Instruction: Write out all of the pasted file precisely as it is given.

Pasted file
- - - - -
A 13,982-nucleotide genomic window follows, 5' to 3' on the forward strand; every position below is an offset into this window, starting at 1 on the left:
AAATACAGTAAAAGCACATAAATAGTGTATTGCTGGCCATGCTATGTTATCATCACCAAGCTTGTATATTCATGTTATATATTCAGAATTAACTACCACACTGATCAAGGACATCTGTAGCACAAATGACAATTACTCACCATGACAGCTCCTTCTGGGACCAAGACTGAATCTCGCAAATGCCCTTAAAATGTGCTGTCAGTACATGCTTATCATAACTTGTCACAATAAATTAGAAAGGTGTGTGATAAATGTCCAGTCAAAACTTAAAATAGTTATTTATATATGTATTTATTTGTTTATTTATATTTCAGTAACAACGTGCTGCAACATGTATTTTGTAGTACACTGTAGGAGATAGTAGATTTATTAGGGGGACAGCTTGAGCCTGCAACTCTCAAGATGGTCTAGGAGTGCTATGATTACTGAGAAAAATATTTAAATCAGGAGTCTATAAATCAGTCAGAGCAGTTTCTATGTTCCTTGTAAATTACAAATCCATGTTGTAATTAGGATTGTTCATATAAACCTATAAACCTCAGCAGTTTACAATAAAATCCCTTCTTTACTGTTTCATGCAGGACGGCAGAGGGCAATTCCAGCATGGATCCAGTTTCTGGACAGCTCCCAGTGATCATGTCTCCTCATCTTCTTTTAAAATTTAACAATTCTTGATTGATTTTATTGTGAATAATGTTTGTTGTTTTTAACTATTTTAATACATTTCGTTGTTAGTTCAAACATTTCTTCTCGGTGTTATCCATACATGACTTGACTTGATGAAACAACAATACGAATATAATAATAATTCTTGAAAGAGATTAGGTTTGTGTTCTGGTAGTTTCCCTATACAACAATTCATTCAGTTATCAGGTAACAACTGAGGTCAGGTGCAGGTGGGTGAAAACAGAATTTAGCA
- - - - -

A 13,982-nucleotide genomic window follows, 5' to 3' on the forward strand; every position below is an offset into this window, starting at 1 on the left:
AAATACAGTAAAAGCACATAAATAGTGTATTGCTGGCCATGCTATGTTATCATCACCAAGCTTGTATATTCATGTTATATATTCAGAATTAACTACCACACTGATCAAGGACATCTGTAGCACAAATGACAATTACTCACCATGACAGCTCCTTCTGGGACCAAGACTGAATCTCGCAAATGCCCTTAAAATGTGCTGTCAGTACATGCTTATCATAACTTGTCACAATAAATTAGAAAGGTGTGTGATAAATGTCCAGTCAAAACTTAAAATAGTTATTTATATATGTATTTATTTGTTTATTTATATTTCAGTAACAACGTGCTGCAACATGTATTTTGTAGTACACTGTAGGAGATAGTAGATTTATTAGGGGGACAGCTTGAGCCTGCAACTCTCAAGATGGTCTAGGAGTGCTATGATTACTGAGAAAAATATTTAAATCAGGAGTCTATAAATCAGTCAGAGCAGTTTCTATGTTCCTTGTAAATTACAAATCCATGTTGTAATTAGGATTGTTCATATAAACCTATAAACCTCAGCAGTTTACAATAAAATCCCTTCTTTACTGTTTCATGCAGGACGGCAGAGGGCAATTCCAGCATGGATCCAGTTTCTGGACAGCTCCCAGTGATCATGTCTCCTCATCTTCTTTTAAAATTTAACAATTCTTGATTGATTTTATTGTGAATAATGTTTGTTGTTTTTAACTATTTTAATACATTTCGTTGTTAGTTCAAACATTTCTTCTCGGTGTTATCCATACATGACTTGACTTGATGAAACAACAATACGAATATAATAATAATTCTTGAAAGAGATTAGGTTTGTGTTCTGGTAGTTTCCCTATACAACAATTCATTCAGTTATCAGGTAACAACTGAGGTCAGGTGCAGGTGGGTGAAAACAGAATTTAGCA